When the desired viscosity and/or desired adhesive characteristics have been attained, additional monofunctional blocking agent, i.e., the blocking agent used for reaction control, or a second isocyanate group blocking agent is added to the reaction mixture in an amount at least substantially equal to the amount of unreacted isocyanate groups in the prepolymer, on an equivalent basis. It should be recognized that the amount of unreacted isocyanate groups remaining in the prepolymer when the desired viscosity or adhesive characteristics are attained will vary with the nature of the prepolymer and the degree of chain extension. Although this amount can be measured, thereby allowing calculation of the minimum quantity of additional blocking agent to be added, it is generally more convenient and satisfactory to forego such measurement and employ an excess amount of the blocking agent. By reaction of the additional blocking agent with the remaining isocyanate groups in the prepolymer, the chain extension reaction is terminated. The effectiveness of the blocking agent in terminating chain extension, i.e., the rate and extent of reaction with the remaining isocyanate groups, is promoted by utilization of an excess amount and, consistent with such increased effectiveness, the resultant compositons tend to have a longer shelf life. Reasonable excesses of the additional blocking agent, e.g., in the range of a 10% to 100% equivalent excess, in the adhesive compositions of this invention do not generally adversely effect the adhesive characteristics.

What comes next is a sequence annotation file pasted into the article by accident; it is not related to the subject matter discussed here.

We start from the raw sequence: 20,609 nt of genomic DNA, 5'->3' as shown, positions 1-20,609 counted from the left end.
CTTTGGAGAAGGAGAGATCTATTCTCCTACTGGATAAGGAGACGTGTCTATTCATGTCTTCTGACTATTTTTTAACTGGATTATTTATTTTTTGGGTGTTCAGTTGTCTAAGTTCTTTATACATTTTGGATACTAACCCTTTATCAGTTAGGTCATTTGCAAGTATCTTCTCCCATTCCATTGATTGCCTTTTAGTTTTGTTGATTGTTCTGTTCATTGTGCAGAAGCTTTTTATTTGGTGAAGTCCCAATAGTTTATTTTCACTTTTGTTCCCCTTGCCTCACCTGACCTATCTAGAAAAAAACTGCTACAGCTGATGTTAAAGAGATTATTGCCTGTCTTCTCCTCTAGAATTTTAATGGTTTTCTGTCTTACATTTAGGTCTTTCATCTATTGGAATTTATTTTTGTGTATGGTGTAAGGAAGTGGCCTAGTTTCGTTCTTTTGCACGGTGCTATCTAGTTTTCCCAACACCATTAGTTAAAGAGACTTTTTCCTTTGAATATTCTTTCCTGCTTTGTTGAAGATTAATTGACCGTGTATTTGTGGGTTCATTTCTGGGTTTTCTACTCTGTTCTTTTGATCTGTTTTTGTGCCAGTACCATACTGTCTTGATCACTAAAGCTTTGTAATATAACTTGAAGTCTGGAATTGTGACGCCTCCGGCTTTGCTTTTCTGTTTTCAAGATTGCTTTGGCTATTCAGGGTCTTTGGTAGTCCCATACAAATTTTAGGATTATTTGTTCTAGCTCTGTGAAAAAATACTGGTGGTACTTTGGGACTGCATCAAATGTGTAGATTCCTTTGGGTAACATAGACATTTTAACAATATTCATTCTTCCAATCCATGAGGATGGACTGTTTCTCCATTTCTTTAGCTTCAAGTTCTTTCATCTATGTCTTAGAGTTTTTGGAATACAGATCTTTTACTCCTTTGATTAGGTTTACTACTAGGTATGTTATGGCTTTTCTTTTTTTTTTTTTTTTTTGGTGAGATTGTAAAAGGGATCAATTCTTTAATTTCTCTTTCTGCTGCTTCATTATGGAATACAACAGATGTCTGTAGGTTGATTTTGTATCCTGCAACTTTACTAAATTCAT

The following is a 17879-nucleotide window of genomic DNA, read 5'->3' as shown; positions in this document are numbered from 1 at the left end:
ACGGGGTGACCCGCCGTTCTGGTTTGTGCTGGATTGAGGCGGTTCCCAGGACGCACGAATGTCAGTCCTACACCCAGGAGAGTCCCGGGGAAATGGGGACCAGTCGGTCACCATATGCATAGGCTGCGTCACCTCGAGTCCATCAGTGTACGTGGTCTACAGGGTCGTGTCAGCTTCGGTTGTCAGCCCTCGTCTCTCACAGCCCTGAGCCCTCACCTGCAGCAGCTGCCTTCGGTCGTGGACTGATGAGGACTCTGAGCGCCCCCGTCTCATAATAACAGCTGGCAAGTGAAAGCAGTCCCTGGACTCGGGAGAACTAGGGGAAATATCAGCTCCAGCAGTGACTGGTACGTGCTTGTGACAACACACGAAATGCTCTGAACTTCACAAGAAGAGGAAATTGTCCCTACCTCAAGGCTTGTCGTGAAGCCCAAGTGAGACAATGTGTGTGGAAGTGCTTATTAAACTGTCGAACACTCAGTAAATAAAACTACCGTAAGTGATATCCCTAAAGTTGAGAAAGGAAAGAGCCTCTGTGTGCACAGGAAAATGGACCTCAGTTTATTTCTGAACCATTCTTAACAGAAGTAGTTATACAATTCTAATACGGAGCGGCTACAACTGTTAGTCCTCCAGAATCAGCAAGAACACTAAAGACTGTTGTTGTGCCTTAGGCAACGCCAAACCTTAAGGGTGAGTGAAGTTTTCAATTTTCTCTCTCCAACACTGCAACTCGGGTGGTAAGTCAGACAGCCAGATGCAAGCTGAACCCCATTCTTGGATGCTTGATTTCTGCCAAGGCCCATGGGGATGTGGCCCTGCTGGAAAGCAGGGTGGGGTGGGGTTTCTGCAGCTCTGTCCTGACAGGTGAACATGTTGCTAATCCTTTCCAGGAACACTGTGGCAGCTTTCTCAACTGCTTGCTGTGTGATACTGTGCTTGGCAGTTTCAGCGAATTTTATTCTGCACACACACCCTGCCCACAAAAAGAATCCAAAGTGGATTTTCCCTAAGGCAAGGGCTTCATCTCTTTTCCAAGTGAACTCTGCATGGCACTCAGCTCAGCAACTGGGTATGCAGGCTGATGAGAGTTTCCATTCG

The additional blocking agent can be any of the aforementioned monofunctional blocking agents or it can be a polyfunctional blocking agent such as a diol, diamine, or dioxime. The additional blocking agent should be capable of forming a reaction product with the isocyanate which is substantially stable to water for reasonable periods of time at room temperature. Preferred blocking agents are the more reactive monofunctional materials such as the aforementioned oximes and amines. Ammonia is also a preferred material. Although alcohols can be used as the additional blocking agent, and are often added in excess for such purpose and for purposes of dilution, they are preferably employed in conjunction with a more reactive blocking agent in order to insure a maximum shelf life for the product. Various primary and secondary amines can be used in conjunction with the alcohol and ammonia is particularly useful in this regard.